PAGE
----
Three Americana tunes that make old time sounds connect in the modern day

Destinie Lynn – “Once, twice”
-If you’re a fan of old school acoustic singer songwriters, you’ll love Destinie Lynn’s sound. The waltz timing from the guitar feels like a bygone style, but it has a fresh energy to it on this track from Lynn. The sweetness of the vocal is evident on first listen. It’s a song about a breakup, but there’s a hopeful expressiveness in the overall composition that I appreciate. Even though the subject is inherently sad, there’s almost a sense of celebration that the love happened at all. Oh… and the violin solo is a beautiful, gentle touch. This track is a treat.

Ruby Jones and Loretta Miller – “Eighteen”
-The great thing about Americana music is that there’s no one way to do it. The mixing of classic rock n’ roll with a breathy pop style might not match everyone’s definition of Americana, but it absolutely works on this track from Jones and Miller. In fact, I kept thinking “this sounds like the 50s” as I listened. It sounds like both country and pop rock music from the mid 20th century. Jones and Miller have some exceptional vocal harmonies on the song that really makes it stand out from the crowd. The combination of unique energy and excellent production makes the track a unique contemporary expression of a classic overall sound.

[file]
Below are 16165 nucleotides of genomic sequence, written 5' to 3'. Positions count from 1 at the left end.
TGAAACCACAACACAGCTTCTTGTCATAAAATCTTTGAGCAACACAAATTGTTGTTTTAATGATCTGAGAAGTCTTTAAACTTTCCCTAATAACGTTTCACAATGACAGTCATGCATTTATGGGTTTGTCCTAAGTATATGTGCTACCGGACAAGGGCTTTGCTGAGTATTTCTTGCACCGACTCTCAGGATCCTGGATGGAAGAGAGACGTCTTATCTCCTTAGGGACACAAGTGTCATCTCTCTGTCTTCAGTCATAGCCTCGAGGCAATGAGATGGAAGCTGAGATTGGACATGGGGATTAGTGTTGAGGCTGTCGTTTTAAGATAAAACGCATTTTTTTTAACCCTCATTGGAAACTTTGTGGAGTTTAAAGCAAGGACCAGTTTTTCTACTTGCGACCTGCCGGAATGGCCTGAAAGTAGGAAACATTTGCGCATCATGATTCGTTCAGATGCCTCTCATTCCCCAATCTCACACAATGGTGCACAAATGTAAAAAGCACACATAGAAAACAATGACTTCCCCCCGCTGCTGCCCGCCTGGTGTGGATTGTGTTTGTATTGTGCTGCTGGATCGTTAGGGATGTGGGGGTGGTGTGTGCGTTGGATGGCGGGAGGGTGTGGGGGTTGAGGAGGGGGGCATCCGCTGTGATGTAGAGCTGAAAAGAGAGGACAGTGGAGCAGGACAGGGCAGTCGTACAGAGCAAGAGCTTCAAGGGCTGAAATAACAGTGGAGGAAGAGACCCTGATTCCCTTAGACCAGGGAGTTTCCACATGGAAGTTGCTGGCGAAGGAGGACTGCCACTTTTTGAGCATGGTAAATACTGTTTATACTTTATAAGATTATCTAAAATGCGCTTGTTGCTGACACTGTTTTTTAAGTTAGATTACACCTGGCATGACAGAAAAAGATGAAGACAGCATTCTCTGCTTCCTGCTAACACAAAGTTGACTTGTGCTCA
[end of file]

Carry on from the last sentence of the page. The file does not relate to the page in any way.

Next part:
Our Atlantic Roots – “Under the sun”
-If you’ve been following our folk coverage recently, you are familiar with the name Our Atlantic Roots. They’re an emerging folk act who certainly have our attention. The production and dynamism of this track “Under the sun” is no exception. Everything from the vocal harmonies to the full band production come together for a remarkably emotional composition. There’s a bit of wisdom tucked into the song’s message that there’s “nothing new under the sun.” The lyrical message will be different for each listener, but I find it a charge to focus on embracing life because in some ways we, as individuals, do not matter as much as we think. It’s all about understanding your place in a larger chronological and universal context. It’s headier than you might think for a folk tune.

Image courtesy: Destinie Lynn IG

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